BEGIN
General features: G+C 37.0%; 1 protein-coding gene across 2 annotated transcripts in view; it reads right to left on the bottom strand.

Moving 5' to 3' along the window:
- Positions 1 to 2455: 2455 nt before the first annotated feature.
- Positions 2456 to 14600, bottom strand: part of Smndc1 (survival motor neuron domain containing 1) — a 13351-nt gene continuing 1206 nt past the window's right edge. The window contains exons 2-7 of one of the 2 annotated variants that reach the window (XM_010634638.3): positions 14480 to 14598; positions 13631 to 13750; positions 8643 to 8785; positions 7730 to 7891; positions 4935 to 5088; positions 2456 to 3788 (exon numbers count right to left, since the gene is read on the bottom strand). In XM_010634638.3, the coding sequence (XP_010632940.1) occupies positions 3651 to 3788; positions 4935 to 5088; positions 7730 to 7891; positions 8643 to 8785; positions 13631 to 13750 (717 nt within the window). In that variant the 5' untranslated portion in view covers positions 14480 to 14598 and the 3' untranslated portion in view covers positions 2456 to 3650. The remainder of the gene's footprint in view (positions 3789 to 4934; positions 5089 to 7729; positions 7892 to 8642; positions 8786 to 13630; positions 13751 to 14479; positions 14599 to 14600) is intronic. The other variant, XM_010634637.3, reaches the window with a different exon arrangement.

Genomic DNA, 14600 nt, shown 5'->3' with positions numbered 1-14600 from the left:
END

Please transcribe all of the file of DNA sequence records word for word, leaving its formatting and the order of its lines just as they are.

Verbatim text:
General features: G+C 37.0%; 1 protein-coding gene across 2 annotated transcripts in view; it reads right to left on the bottom strand.

Moving 5' to 3' along the window:
- Positions 1 to 2455: 2455 nt before the first annotated feature.
- Positions 2456 to 14600, bottom strand: part of Smndc1 (survival motor neuron domain containing 1) — a 13351-nt gene continuing 1206 nt past the window's right edge. The window contains exons 2-7 of one of the 2 annotated variants that reach the window (XM_010634638.3): positions 14480 to 14598; positions 13631 to 13750; positions 8643 to 8785; positions 7730 to 7891; positions 4935 to 5088; positions 2456 to 3788 (exon numbers count right to left, since the gene is read on the bottom strand). In XM_010634638.3, the coding sequence (XP_010632940.1) occupies positions 3651 to 3788; positions 4935 to 5088; positions 7730 to 7891; positions 8643 to 8785; positions 13631 to 13750 (717 nt within the window). In that variant the 5' untranslated portion in view covers positions 14480 to 14598 and the 3' untranslated portion in view covers positions 2456 to 3650. The remainder of the gene's footprint in view (positions 3789 to 4934; positions 5089 to 7729; positions 7892 to 8642; positions 8786 to 13630; positions 13751 to 14479; positions 14599 to 14600) is intronic. The other variant, XM_010634637.3, reaches the window with a different exon arrangement.

Genomic DNA, 14600 nt, shown 5'->3' with positions numbered 1-14600 from the left: